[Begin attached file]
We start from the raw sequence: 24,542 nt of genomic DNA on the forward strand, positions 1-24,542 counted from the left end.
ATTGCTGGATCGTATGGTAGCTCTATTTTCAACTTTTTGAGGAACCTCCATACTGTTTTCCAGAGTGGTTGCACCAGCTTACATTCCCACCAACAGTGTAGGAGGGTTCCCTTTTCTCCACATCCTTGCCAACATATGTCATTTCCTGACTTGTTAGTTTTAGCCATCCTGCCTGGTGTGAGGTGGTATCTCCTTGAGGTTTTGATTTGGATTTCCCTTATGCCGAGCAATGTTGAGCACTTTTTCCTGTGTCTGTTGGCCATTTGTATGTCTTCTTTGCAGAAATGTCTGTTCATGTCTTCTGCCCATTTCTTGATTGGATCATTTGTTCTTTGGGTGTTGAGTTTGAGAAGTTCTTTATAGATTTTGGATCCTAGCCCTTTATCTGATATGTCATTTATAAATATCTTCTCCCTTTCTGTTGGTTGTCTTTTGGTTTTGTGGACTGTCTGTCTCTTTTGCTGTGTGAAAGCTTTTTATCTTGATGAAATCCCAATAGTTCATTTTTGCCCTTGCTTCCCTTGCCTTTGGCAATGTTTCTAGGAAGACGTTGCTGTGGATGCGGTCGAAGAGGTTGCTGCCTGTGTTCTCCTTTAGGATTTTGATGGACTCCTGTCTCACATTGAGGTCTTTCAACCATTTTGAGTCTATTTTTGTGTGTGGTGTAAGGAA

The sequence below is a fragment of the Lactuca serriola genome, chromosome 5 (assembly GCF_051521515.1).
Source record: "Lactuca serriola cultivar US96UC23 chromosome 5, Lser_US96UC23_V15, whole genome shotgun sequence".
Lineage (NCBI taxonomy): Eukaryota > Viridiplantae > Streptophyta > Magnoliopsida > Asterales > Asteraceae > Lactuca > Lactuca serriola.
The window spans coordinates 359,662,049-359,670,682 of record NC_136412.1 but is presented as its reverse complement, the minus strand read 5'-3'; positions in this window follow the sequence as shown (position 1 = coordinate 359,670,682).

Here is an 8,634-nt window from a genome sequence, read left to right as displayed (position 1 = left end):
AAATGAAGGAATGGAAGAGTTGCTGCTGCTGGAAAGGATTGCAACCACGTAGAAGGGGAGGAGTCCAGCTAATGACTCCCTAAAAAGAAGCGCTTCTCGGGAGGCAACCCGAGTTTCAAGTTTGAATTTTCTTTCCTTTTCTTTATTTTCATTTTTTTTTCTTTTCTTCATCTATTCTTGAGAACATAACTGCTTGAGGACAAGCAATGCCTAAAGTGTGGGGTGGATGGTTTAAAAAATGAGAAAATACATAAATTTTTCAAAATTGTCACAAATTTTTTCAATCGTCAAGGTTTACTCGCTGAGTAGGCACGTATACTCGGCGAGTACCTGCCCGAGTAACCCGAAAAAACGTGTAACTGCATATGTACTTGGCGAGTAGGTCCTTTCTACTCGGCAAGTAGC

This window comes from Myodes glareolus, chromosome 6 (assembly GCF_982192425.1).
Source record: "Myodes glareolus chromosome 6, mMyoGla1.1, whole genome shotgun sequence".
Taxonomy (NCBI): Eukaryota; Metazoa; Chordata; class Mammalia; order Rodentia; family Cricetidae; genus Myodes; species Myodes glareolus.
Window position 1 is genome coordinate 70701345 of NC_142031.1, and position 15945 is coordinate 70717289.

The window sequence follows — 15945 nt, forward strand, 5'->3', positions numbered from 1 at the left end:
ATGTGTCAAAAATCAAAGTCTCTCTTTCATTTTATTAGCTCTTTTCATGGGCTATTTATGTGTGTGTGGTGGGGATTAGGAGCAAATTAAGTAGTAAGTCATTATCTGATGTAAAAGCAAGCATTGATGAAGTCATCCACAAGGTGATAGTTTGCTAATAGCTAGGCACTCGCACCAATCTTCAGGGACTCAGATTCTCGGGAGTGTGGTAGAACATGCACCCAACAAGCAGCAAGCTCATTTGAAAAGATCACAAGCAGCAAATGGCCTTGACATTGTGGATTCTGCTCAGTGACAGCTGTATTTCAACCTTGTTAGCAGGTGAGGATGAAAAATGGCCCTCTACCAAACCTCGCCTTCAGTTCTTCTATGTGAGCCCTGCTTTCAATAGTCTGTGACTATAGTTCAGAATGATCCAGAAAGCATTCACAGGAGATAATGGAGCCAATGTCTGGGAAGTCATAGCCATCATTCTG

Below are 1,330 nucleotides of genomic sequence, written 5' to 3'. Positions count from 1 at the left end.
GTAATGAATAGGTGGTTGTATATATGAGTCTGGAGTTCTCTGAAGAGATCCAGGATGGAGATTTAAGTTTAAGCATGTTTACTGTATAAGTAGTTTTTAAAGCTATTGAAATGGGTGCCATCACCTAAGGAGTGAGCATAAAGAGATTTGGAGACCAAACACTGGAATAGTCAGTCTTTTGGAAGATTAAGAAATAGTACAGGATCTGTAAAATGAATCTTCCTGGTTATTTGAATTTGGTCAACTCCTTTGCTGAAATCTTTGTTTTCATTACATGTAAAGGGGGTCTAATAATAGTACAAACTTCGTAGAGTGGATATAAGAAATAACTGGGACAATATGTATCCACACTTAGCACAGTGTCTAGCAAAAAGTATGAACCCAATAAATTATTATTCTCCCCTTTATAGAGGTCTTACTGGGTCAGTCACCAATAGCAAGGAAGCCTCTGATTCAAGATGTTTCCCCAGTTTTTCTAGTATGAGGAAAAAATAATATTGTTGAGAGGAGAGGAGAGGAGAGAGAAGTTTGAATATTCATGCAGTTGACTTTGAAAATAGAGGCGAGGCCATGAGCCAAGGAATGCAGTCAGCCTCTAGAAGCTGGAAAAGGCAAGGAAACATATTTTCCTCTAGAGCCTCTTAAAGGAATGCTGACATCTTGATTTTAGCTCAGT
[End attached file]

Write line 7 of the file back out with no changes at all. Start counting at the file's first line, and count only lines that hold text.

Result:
Here is an 8,634-nt window from a genome sequence, read left to right as displayed (position 1 = left end):